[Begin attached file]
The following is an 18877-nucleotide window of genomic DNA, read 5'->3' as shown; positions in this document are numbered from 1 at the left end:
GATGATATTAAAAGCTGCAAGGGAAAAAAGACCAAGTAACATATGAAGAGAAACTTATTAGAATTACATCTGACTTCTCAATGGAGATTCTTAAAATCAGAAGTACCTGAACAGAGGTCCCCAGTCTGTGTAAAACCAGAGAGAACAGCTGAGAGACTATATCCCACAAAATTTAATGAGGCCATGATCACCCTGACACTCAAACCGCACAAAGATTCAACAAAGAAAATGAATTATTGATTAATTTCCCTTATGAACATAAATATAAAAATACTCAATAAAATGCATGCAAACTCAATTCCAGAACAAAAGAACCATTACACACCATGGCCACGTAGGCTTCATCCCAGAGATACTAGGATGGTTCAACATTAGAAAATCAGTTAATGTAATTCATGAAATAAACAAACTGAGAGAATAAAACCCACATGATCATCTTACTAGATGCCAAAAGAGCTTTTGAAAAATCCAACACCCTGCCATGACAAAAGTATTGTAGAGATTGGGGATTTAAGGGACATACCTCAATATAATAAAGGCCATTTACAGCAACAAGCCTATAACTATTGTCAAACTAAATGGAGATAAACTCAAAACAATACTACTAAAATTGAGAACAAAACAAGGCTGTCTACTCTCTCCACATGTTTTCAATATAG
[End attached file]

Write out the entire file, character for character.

The following is an 18877-nucleotide window of genomic DNA, read 5'->3' as shown; positions in this document are numbered from 1 at the left end:
GATGATATTAAAAGCTGCAAGGGAAAAAAGACCAAGTAACATATGAAGAGAAACTTATTAGAATTACATCTGACTTCTCAATGGAGATTCTTAAAATCAGAAGTACCTGAACAGAGGTCCCCAGTCTGTGTAAAACCAGAGAGAACAGCTGAGAGACTATATCCCACAAAATTTAATGAGGCCATGATCACCCTGACACTCAAACCGCACAAAGATTCAACAAAGAAAATGAATTATTGATTAATTTCCCTTATGAACATAAATATAAAAATACTCAATAAAATGCATGCAAACTCAATTCCAGAACAAAAGAACCATTACACACCATGGCCACGTAGGCTTCATCCCAGAGATACTAGGATGGTTCAACATTAGAAAATCAGTTAATGTAATTCATGAAATAAACAAACTGAGAGAATAAAACCCACATGATCATCTTACTAGATGCCAAAAGAGCTTTTGAAAAATCCAACACCCTGCCATGACAAAAGTATTGTAGAGATTGGGGATTTAAGGGACATACCTCAATATAATAAAGGCCATTTACAGCAACAAGCCTATAACTATTGTCAAACTAAATGGAGATAAACTCAAAACAATACTACTAAAATTGAGAACAAAACAAGGCTGTCTACTCTCTCCACATGTTTTCAATATAG